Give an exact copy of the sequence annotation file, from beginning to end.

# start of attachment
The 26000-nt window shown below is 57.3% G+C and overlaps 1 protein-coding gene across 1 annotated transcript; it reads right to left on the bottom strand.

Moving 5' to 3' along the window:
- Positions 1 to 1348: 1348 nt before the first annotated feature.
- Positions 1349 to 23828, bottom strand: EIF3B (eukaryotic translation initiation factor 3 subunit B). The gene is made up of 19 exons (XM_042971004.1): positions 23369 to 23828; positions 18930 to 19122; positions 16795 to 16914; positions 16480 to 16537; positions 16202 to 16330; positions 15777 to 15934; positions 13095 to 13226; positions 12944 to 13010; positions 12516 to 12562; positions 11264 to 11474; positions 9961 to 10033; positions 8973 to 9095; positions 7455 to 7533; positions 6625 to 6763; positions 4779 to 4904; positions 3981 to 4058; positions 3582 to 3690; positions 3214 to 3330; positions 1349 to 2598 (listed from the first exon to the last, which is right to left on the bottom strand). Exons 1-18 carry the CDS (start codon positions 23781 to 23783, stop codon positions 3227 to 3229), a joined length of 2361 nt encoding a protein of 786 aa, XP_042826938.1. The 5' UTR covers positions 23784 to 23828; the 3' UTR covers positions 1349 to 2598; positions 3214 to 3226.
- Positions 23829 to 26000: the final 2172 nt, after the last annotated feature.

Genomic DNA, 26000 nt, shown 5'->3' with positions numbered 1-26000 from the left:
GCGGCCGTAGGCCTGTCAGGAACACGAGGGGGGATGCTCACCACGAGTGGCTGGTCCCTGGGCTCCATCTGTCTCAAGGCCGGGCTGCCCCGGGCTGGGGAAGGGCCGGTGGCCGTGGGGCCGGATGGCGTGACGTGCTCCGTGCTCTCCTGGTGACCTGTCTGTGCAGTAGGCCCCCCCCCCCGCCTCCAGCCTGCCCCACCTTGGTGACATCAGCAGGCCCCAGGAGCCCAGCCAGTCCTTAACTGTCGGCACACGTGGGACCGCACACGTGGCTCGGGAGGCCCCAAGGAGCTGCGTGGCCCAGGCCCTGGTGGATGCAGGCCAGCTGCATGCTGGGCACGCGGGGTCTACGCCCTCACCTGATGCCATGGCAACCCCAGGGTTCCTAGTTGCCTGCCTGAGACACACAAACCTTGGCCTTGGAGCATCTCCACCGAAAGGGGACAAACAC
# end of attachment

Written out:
The 26000-nt window shown below is 57.3% G+C and overlaps 1 protein-coding gene across 1 annotated transcript; it reads right to left on the bottom strand.

Moving 5' to 3' along the window:
- Positions 1 to 1348: 1348 nt before the first annotated feature.
- Positions 1349 to 23828, bottom strand: EIF3B (eukaryotic translation initiation factor 3 subunit B). The gene is made up of 19 exons (XM_042971004.1): positions 23369 to 23828; positions 18930 to 19122; positions 16795 to 16914; positions 16480 to 16537; positions 16202 to 16330; positions 15777 to 15934; positions 13095 to 13226; positions 12944 to 13010; positions 12516 to 12562; positions 11264 to 11474; positions 9961 to 10033; positions 8973 to 9095; positions 7455 to 7533; positions 6625 to 6763; positions 4779 to 4904; positions 3981 to 4058; positions 3582 to 3690; positions 3214 to 3330; positions 1349 to 2598 (listed from the first exon to the last, which is right to left on the bottom strand). Exons 1-18 carry the CDS (start codon positions 23781 to 23783, stop codon positions 3227 to 3229), a joined length of 2361 nt encoding a protein of 786 aa, XP_042826938.1. The 5' UTR covers positions 23784 to 23828; the 3' UTR covers positions 1349 to 2598; positions 3214 to 3226.
- Positions 23829 to 26000: the final 2172 nt, after the last annotated feature.

Genomic DNA, 26000 nt, shown 5'->3' with positions numbered 1-26000 from the left:
GCGGCCGTAGGCCTGTCAGGAACACGAGGGGGGATGCTCACCACGAGTGGCTGGTCCCTGGGCTCCATCTGTCTCAAGGCCGGGCTGCCCCGGGCTGGGGAAGGGCCGGTGGCCGTGGGGCCGGATGGCGTGACGTGCTCCGTGCTCTCCTGGTGACCTGTCTGTGCAGTAGGCCCCCCCCCCCGCCTCCAGCCTGCCCCACCTTGGTGACATCAGCAGGCCCCAGGAGCCCAGCCAGTCCTTAACTGTCGGCACACGTGGGACCGCACACGTGGCTCGGGAGGCCCCAAGGAGCTGCGTGGCCCAGGCCCTGGTGGATGCAGGCCAGCTGCATGCTGGGCACGCGGGGTCTACGCCCTCACCTGATGCCATGGCAACCCCAGGGTTCCTAGTTGCCTGCCTGAGACACACAAACCTTGGCCTTGGAGCATCTCCACCGAAAGGGGACAAACAC